Complying development essentially provides for a tick-box assessment of a proposal against a set of criteria. Development plan consent will be granted if the proposal is listed as complying in either the Development Plan or Schedule 4 of the Development Regulations 2008 [Development Act 1993 (SA) s 35(1) and Schedule 4 Development Regulations 2008 (SA)] and is in a zone where complying development applies and meets all the required standards ( performance controls ) for that sort of complying development.
Examples of complying development are:
- certain carports, garages, outbuildings and single story dwellings, additions and alterations
- work within a building which does not increase the total internal floor area
- demolition and removal of a building and replacing it within three years with a building substantially in the same place and having substantially the same layout and external appearance, (provided it is not located in the City of Adelaide, heritage places or conservation zones.)
- certain new detached and semi-detached homes (does not apply to battleaxe allotments)
It is important to appreciate that under the Development Act 1993 (SA), even if the development is a complying development, the developer is still required to lodge a formal application for development approval. These matters should be approved no more than 35 working days from application lodgment if all conditions are met. Usually complying developing assessment will take 10 working days.
Where development is described in a Development Plan or the Development Regulations 2008 (SA) as 'non-complying' the relevant authority may:
- refuse an application without proceeding to assess it, in which case there is no right of appeal by the applicant [Development Act 1993 (SA) s 39(4)(d)]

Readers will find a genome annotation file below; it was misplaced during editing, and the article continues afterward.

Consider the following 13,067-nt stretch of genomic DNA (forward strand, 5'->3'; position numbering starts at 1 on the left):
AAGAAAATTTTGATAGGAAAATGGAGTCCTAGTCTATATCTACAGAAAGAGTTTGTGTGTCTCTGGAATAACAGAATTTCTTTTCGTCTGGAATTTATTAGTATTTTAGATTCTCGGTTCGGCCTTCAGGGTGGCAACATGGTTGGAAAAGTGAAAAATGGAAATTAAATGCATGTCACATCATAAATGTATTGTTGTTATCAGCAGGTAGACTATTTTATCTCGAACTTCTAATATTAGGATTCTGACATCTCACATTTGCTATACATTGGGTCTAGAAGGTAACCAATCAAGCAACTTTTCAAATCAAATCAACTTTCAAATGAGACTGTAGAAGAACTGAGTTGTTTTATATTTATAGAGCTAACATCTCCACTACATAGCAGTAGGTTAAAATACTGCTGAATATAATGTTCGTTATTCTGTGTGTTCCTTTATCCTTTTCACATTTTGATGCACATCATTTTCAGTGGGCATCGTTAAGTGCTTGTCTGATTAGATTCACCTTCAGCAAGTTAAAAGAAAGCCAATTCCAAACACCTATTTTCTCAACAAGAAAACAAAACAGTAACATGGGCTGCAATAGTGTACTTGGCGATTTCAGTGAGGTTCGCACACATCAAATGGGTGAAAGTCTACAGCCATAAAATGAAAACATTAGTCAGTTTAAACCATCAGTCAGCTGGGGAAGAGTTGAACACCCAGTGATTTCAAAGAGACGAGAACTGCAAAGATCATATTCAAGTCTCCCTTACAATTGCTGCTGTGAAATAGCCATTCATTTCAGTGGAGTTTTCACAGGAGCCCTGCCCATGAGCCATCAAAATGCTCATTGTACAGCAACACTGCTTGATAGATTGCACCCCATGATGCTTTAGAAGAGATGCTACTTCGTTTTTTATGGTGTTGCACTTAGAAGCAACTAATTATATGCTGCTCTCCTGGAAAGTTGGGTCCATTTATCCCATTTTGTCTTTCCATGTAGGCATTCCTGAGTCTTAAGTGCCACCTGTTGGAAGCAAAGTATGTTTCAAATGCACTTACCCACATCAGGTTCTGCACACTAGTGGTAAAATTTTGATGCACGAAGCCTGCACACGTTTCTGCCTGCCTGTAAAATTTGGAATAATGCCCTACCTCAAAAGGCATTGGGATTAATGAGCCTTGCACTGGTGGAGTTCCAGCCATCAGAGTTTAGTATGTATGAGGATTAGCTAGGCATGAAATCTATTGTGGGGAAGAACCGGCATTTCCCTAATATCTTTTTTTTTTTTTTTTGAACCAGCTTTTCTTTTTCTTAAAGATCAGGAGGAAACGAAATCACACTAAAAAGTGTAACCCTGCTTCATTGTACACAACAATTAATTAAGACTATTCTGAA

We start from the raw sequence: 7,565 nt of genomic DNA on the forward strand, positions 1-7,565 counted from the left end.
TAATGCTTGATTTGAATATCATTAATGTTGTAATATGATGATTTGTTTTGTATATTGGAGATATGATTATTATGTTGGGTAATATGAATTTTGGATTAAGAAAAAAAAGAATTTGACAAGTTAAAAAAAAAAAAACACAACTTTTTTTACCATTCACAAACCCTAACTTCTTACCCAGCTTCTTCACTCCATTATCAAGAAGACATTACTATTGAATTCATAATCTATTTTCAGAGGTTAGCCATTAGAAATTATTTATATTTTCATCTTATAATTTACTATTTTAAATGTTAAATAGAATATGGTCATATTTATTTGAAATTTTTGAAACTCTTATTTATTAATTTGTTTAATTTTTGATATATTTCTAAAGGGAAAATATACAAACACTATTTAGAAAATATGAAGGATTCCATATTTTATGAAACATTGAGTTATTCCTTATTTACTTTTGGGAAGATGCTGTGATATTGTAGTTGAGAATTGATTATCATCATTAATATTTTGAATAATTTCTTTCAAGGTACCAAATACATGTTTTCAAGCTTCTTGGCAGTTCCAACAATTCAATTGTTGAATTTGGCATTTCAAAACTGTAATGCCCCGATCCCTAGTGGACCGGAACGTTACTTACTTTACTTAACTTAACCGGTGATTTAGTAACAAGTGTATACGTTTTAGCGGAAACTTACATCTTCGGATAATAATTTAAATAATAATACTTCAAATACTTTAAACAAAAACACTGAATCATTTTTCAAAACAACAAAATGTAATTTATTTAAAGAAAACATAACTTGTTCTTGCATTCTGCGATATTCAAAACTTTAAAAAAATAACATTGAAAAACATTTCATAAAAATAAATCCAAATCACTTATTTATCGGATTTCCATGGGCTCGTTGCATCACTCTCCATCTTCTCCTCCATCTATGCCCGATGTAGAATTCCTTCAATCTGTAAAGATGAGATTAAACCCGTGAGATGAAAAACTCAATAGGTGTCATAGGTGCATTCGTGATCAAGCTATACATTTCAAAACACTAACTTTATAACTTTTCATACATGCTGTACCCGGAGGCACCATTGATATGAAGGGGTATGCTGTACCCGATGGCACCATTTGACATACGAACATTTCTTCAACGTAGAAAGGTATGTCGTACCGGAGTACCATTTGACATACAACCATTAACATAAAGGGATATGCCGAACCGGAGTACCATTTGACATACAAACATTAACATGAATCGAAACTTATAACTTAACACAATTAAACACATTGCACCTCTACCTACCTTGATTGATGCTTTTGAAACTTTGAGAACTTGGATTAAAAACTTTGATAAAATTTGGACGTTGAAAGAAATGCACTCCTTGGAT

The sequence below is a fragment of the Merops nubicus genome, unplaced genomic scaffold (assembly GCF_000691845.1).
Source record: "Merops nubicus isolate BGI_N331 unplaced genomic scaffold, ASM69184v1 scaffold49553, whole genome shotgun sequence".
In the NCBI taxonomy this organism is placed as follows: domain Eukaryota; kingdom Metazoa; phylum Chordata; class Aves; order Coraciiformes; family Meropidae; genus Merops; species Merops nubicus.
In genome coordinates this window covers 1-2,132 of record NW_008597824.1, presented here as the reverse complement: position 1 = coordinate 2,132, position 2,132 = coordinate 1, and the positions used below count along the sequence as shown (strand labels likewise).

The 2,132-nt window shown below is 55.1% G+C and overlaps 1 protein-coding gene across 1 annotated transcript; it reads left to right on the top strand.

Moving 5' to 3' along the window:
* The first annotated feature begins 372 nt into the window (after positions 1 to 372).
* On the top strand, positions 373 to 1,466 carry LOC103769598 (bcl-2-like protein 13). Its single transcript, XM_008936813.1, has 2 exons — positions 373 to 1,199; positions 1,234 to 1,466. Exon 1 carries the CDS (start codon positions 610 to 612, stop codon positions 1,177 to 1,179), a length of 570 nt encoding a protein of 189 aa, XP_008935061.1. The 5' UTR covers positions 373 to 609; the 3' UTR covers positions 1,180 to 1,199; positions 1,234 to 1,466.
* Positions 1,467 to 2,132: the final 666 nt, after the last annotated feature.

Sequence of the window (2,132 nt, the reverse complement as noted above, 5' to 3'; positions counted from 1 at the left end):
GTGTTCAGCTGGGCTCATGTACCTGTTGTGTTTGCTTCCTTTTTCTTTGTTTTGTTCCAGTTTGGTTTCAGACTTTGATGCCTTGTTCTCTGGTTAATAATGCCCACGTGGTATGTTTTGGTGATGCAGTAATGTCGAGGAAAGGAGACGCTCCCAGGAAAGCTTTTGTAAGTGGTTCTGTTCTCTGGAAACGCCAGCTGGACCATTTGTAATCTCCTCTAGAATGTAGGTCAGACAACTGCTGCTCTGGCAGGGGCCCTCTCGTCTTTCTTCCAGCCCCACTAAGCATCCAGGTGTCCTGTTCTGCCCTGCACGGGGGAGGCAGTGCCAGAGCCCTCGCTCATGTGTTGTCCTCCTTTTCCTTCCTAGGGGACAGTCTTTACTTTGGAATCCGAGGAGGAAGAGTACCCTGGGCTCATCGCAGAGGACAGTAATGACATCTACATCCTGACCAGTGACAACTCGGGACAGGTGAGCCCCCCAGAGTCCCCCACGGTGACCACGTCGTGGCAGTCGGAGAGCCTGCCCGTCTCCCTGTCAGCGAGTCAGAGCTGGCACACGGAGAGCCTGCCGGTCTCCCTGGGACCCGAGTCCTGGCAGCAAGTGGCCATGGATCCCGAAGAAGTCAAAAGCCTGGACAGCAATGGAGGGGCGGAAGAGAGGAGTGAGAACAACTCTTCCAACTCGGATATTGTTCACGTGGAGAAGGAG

- determine to proceed to assess it, in which case as part of its assessment the relevant authority will require from the applicant a Statement of Effect.
This Statement of Effect must include:
- a description of the proposal, the relevant provisions of the Development Plan and the extent to which the proposal complies with the Development Plan, and
- an assessment of the expected social economic and environmental effects of the development on its locality [Development Act 1993 (SA) s 35, Development Regulations 2008 (SA) r 17].
Because non-complying developments can be controversial or have potentially adverse impacts on the local environment, a non-complying development must not be granted a consent unless both the local council and the DAC agree. In addition, where the DAC is the relevant authority, the Minister for Planning must also agree [Development Act 1993 (SA) s 35(3)].
Often, a Development Plan does not list a particular form of development as either complying or non complying. In these cases, the relevant authority must consider each development on its merits, having regard to the objectives and principles of development control set out in the Development Plan.
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